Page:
Background: Elevated levels of C-reactive protein (CRP) have been linked to colorectal cancer (CRC) survival and CRC prognostic factors, such as obesity, smoking, and alcohol consumption. However, the mechanisms underlying these associations are not well understood. We evaluated genetic variants associated with CRP levels and their interactions with sex and lifestyle factors in association with CRC-specific mortality.

Methods: This study included 16,142 CRC cases from the International Survival Analysis in Colorectal Cancer Consortium (ISACC). We identified 741 common single nucleotide polymorphisms (SNPs) associated with CRP (minor allele frequency >5% in European ancestry) from the NHGRI-EBI GWAS Catalog. Cox proportional hazards regression was used to estimate hazard ratios (HRs) and 95% confidence intervals (CIs) for SNP-specific association with CRC-specific mortality adjusting for age, sex, genotyping platform/study, and the first three principal components of genetic ancestry. SNPs were examined using log-additive models. Likelihood ratio tests were used to investigate multiplicative gene-environment interactions between CRP-associated SNPs and sex, obesity, ever smoking, and alcohol consumption. We also conducted stratified analyses according to these factors. P values were adjusted using Bonferroni correction, with corrected P <0.05 considered statistically significant.

Results: After a median of 4.7 years (interquartile range = 2.3 to 7.7 years) of follow-up since diagnosis, 5,472 (33.9%) deaths accrued, 3,547 (64.8%) of which were due to CRC. No variants were statistically significantly associated with CRC-specific mortality after multiple comparison correction. We observed strong evidence of interaction between variant rs1933736 at FRK gene and sex in relation to CRC mortality (corrected Pinteraction = 0.0004); women had higher CRC-specific mortality associated with the minor allele (HR = 1.11, 95% CI = 1.04 to 1.19) whereas an inverse association was observed for men (HR = 0.88, 95% CI = 0.82 to 0.94). There was no evidence of statistically significant interactions between CRP-associated SNPs and alcohol, obesity or smoking in association with CRC-specific mortality.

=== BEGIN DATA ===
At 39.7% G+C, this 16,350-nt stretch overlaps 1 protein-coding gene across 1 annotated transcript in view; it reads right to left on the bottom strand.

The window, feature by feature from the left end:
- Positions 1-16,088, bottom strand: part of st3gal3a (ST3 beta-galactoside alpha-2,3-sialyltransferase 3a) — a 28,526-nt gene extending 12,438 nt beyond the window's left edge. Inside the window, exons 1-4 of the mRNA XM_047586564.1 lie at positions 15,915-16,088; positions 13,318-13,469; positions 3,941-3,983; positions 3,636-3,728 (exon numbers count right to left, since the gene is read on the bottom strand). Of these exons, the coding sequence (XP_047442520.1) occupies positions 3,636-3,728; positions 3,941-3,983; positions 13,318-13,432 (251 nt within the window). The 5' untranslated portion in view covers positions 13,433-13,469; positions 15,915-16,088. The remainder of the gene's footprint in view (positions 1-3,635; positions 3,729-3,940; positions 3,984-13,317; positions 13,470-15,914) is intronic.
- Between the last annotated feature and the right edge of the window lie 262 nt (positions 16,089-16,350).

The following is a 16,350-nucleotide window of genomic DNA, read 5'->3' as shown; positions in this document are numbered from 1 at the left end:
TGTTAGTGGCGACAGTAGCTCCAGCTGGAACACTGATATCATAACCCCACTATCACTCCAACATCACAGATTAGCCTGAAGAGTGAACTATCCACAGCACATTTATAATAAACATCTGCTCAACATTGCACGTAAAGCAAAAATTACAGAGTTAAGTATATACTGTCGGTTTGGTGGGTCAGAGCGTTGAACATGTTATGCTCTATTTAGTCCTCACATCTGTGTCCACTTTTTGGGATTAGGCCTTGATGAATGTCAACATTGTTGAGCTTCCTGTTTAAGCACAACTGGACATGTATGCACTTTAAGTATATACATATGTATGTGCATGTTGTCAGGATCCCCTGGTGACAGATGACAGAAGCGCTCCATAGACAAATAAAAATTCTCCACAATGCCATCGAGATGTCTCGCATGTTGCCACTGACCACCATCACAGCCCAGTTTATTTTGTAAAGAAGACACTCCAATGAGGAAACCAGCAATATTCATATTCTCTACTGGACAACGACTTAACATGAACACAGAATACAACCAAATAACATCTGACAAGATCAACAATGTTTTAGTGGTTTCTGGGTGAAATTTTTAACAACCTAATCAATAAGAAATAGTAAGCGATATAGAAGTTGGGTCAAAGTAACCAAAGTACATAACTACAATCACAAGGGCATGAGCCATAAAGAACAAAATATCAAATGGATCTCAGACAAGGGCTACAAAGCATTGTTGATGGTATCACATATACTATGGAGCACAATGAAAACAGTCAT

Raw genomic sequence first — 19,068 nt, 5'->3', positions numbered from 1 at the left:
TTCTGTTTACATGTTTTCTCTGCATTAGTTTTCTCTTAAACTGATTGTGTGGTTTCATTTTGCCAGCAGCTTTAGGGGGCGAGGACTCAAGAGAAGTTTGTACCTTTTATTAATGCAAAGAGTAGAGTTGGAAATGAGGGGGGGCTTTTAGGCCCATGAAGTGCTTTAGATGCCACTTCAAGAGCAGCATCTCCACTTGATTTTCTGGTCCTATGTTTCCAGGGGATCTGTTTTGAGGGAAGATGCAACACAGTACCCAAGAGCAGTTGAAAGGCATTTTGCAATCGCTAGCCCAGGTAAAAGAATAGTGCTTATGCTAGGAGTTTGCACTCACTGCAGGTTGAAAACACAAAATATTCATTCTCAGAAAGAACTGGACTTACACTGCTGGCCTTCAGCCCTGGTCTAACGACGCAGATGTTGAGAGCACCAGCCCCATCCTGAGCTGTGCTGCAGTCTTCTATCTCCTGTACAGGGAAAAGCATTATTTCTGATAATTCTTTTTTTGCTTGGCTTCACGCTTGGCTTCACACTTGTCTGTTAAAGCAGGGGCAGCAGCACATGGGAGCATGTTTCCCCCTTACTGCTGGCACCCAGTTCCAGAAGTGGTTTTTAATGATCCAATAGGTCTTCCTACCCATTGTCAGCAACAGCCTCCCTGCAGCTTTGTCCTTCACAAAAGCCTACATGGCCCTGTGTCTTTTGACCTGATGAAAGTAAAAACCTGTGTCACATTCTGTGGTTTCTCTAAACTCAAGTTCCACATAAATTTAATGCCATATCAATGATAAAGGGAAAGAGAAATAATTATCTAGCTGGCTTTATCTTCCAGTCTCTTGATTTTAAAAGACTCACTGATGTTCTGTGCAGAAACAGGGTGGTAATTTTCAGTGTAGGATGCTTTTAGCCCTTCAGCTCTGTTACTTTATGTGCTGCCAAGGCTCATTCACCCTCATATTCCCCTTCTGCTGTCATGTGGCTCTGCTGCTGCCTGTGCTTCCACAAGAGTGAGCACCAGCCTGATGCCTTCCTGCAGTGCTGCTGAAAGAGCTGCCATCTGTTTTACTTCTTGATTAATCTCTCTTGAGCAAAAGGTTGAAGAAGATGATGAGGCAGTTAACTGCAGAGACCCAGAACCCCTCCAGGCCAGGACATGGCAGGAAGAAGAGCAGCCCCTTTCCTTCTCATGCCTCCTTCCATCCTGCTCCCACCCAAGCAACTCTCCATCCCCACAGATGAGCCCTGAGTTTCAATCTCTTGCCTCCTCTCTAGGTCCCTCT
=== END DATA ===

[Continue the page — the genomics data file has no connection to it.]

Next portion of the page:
Conclusions: Our study observed a statistically significant interaction between sex and a CRP-associated variant in relation to CRC-specific mortality. Future replication of this association and functional annotation of the variant are needed.

Citation Format: Yuhan Huang, Xinwei Hua, Julia D. Labadie, Tabitha A. Harrison, James Dai, Sara Lindstrom, Yi Lin, Sonja I. Berndt, Daniel D. Buchanan, Peter T. Campbell, Graham Casey, Steven J. Gallinger, Marc J. Gunter, Michael Hoffmeister, Mark A. Jenkins, Lori C. Sakoda, Robert E. Schoen, Brenda Diergaarde, Martha L. Slattery, Emily White, Roger Milne, Graham Giles, Andrew T. Chan, Ulrike Peters, Polly A. Newcomb. Genetic variants associated with C-reactive protein and colorectal cancer survival: Sex- and lifestyle factors- specific associations [abstract]. In: Proceedings of the American Association for Cancer Research Annual Meeting 2021; 2021 Apr 10-15 and May 17-21. Philadelphia (PA): AACR; Cancer Res 2021;81(13_Suppl):Abstract nr 816.